Newcastle Airport chiefs hail strong performance

NEWCASTLE Airport has said it "weathered the storm very well" last year, although it is still facing heavy interest payments on its £300m debt.

Newcastle Airport

NEWCASTLE Airport has said it "weathered the storm very well" last year, although it is still facing heavy interest payments on its £300m debt.

The airport announced its performance for 2010 “compared favourably” with other regional airports, while its financial results have “remained comparatively strong”.

It said passenger numbers had dropped from 4.6 million to 4.4 million in 2010, while pre-tax losses increased from £4.1m to £4.8m. Its operating profit was £16.1m compared to £17.1m in 2009.

But the airport had to make £19.5m in interest payments on its debts in both 2009 and 2010. The loan behind those debts has caused controversy in recent months, with one MP calling for an inquiry into the arrangements behind it.

A spokesman for the airport said: “Considering the events of 2010 that we faced, including a lengthy period of Icelandic volcanic activity and the extreme weather problems of January and November, the results are remarkably strong. It’s also set against the background of challenging conditions in the aviation marketplace, Newcastle Airport has weathered the storm very well.”

However, the weight of the refinancing deal struck with Royal Bank of Scotland in 2006 still weighs on the company’s finances. The airport – which is 51% owned by the region’s seven councils – agreed a £377m mortgage, and The Journal has reported earlier that former chief executive John Parkin and former finance director Lars Friis had it written into their contracts that they would receive 2% and 1% of the loan amount as a bonus. Friis has since died and Parkin no longer works for the airport.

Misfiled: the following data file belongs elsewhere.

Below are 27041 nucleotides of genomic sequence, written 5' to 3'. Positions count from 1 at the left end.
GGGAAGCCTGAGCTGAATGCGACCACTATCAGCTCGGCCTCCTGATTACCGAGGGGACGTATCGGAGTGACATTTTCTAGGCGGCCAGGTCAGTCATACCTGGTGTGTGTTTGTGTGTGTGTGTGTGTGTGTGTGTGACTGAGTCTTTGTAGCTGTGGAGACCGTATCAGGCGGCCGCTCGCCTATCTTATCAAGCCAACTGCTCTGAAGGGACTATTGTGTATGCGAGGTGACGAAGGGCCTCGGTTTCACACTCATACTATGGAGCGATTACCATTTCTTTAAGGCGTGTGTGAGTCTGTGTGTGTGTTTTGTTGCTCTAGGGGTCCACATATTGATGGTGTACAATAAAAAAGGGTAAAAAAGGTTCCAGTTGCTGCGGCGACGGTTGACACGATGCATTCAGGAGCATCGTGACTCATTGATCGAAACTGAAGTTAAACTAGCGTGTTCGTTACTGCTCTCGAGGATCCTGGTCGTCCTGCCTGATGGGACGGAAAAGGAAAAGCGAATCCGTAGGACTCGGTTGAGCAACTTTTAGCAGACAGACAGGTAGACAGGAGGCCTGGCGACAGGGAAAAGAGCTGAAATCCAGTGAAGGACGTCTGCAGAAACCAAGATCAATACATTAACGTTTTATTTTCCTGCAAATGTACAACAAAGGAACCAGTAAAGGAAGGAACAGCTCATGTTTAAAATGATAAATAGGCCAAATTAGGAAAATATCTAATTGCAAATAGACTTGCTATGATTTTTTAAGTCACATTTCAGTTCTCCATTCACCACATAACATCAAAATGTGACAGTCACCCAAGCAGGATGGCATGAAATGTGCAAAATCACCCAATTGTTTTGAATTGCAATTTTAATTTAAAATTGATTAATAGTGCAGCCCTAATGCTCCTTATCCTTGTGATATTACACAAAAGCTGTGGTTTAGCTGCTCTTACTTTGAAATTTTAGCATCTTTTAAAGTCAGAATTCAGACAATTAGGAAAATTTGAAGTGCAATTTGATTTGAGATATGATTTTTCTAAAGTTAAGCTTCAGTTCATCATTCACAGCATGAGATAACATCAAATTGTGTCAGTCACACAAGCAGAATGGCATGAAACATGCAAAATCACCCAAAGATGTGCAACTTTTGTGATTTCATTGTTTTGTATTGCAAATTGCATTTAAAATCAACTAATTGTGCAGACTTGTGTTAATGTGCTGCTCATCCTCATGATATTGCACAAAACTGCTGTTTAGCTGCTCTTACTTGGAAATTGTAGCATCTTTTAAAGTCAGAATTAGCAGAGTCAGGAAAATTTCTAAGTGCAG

The airport reduced its debt over 2010 from £307.8m to £304.5m, but it paid approximately £19.5m to service interest on that debt in both 2009 and 2010. A further re-financing is due in 2013, and it was speculated earlier this year that both the councils and 49% shareholder Copenhagen Airports were looking to sell their stake.

However, the councils opted not to comment and Copenhagen Airports said it was “not in a formal process to sell”.

The airport added economic problems had been “compounded by successive increases in air passenger duty”, a tax which may well be raised yet again next year. The Journal has launched a campaign called A Tax Too Far to highlight the effect of air passenger duty on the region’s aviation industry and the local economy, and industry organisations and businesses have added their opposition to rises.

Staff numbers rose from 360 to 371 in the year, while it welcomed the imminent opening of a Hilton DoubleTree luxury hotel on site in the autumn as a “signal the airport is going places”.

The spokesman added: “We have ambitious plans going forward. We’re constantly working with airlines to improve frequency and new routes and there’s a possibility of announcements, and we’re also looking at further improvements to the terminal building.

“While these have been challenging times, Newcastle Airport remains one of the key regional airports and remains a robust business with a crucial role to play in the North East both now and in future.”


David Whetstone
Culture Editor
Graeme Whitfield
Business Editor
Mark Douglas
Newcastle United Editor
Stuart Rayner
Sports Writer